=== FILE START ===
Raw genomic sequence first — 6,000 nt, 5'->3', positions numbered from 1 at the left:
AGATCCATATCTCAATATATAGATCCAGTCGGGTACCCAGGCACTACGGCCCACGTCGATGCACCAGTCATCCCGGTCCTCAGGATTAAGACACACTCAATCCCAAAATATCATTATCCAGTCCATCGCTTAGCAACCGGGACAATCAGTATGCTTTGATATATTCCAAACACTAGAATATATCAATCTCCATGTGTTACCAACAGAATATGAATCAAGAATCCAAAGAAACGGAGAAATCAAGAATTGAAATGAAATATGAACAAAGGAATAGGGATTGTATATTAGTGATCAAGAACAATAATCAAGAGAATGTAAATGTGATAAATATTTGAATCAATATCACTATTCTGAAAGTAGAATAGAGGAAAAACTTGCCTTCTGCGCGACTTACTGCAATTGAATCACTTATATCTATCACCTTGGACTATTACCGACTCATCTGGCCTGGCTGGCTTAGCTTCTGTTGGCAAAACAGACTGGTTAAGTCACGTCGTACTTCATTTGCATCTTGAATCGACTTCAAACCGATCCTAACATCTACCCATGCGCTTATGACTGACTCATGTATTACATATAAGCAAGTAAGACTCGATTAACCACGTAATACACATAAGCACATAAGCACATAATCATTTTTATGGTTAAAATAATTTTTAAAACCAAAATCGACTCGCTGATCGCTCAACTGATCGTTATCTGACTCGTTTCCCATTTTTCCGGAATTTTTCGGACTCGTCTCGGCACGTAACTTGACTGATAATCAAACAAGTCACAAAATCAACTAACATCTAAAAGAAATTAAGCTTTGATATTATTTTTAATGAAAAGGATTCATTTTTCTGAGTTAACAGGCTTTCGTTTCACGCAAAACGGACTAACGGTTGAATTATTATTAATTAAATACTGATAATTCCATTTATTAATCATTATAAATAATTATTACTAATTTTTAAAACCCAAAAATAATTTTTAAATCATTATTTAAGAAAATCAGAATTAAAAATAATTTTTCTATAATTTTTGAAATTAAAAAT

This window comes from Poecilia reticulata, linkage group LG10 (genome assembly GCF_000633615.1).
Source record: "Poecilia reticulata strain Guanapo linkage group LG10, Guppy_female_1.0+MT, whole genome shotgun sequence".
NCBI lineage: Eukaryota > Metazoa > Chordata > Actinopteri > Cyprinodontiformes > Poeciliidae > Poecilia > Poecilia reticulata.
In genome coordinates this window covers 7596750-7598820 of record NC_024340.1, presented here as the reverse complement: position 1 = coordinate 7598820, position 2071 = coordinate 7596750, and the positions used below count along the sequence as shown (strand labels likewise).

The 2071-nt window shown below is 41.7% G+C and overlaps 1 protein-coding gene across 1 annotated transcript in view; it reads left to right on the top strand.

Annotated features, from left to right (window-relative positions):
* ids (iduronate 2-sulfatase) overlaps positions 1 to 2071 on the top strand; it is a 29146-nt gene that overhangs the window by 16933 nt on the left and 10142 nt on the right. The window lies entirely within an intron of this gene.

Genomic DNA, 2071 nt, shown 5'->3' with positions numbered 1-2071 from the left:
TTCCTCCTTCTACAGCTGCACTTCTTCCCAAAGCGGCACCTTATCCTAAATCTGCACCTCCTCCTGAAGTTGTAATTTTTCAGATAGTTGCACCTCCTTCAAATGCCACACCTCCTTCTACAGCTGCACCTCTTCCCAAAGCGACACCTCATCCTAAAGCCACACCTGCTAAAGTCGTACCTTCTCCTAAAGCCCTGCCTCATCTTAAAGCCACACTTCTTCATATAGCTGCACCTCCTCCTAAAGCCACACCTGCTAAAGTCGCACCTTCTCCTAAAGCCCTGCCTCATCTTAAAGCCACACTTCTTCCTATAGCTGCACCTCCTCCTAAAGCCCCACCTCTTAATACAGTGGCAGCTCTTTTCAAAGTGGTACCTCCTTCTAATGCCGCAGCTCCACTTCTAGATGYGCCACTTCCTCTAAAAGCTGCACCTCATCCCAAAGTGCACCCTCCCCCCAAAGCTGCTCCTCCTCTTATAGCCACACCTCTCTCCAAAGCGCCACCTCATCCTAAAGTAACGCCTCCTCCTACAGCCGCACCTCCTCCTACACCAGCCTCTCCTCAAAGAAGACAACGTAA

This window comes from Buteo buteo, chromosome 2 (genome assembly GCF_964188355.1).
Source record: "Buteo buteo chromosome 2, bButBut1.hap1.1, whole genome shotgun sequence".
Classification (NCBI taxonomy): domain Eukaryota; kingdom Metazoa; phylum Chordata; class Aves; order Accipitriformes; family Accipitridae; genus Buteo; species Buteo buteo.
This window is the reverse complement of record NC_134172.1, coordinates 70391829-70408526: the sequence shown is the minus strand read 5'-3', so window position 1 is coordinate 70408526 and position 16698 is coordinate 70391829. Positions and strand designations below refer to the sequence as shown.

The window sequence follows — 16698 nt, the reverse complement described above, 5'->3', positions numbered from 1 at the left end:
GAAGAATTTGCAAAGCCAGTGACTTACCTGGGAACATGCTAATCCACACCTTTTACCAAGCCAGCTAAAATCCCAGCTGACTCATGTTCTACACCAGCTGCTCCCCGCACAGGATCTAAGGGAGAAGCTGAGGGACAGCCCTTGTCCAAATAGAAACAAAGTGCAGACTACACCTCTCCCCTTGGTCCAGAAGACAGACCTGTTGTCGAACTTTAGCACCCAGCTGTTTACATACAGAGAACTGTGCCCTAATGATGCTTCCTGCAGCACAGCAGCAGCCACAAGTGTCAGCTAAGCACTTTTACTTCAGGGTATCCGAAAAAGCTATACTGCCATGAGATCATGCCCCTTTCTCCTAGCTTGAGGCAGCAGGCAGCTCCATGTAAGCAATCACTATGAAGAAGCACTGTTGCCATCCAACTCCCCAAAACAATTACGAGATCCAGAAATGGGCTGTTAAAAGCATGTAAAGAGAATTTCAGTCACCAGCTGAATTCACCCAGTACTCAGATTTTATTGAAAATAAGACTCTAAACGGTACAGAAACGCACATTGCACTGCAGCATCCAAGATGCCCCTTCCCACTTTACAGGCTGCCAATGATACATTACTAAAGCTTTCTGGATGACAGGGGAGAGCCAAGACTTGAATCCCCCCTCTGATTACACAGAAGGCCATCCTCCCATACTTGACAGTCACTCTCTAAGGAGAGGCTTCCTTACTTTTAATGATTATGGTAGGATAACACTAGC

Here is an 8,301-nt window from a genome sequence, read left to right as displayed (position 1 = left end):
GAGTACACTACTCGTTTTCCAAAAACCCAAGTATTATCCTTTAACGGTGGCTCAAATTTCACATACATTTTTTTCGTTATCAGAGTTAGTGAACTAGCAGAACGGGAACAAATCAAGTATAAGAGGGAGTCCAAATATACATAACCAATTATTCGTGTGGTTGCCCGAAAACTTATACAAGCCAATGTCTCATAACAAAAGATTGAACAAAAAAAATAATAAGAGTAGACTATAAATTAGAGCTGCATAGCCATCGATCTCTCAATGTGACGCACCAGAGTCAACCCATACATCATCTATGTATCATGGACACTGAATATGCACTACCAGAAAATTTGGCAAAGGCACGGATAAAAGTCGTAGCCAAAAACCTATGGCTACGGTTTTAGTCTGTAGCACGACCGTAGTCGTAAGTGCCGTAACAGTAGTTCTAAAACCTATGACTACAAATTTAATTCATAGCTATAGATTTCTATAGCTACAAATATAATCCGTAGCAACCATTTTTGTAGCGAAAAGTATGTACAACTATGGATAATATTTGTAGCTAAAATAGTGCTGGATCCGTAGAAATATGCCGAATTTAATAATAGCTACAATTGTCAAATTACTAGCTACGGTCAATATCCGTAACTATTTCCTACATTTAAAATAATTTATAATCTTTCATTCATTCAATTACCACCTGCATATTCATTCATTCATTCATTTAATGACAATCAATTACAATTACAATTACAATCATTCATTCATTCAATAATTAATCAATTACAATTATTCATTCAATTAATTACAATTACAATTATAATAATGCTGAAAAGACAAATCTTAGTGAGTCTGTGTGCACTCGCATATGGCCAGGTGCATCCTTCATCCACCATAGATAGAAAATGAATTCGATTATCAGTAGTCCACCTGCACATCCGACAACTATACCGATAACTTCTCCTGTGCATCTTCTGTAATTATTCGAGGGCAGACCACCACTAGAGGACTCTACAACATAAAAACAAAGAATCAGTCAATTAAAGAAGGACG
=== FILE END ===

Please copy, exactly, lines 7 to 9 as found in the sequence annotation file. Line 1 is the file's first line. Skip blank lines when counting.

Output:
The 2071-nt window shown below is 41.7% G+C and overlaps 1 protein-coding gene across 1 annotated transcript in view; it reads left to right on the top strand.

Annotated features, from left to right (window-relative positions):
* ids (iduronate 2-sulfatase) overlaps positions 1 to 2071 on the top strand; it is a 29146-nt gene that overhangs the window by 16933 nt on the left and 10142 nt on the right. The window lies entirely within an intron of this gene.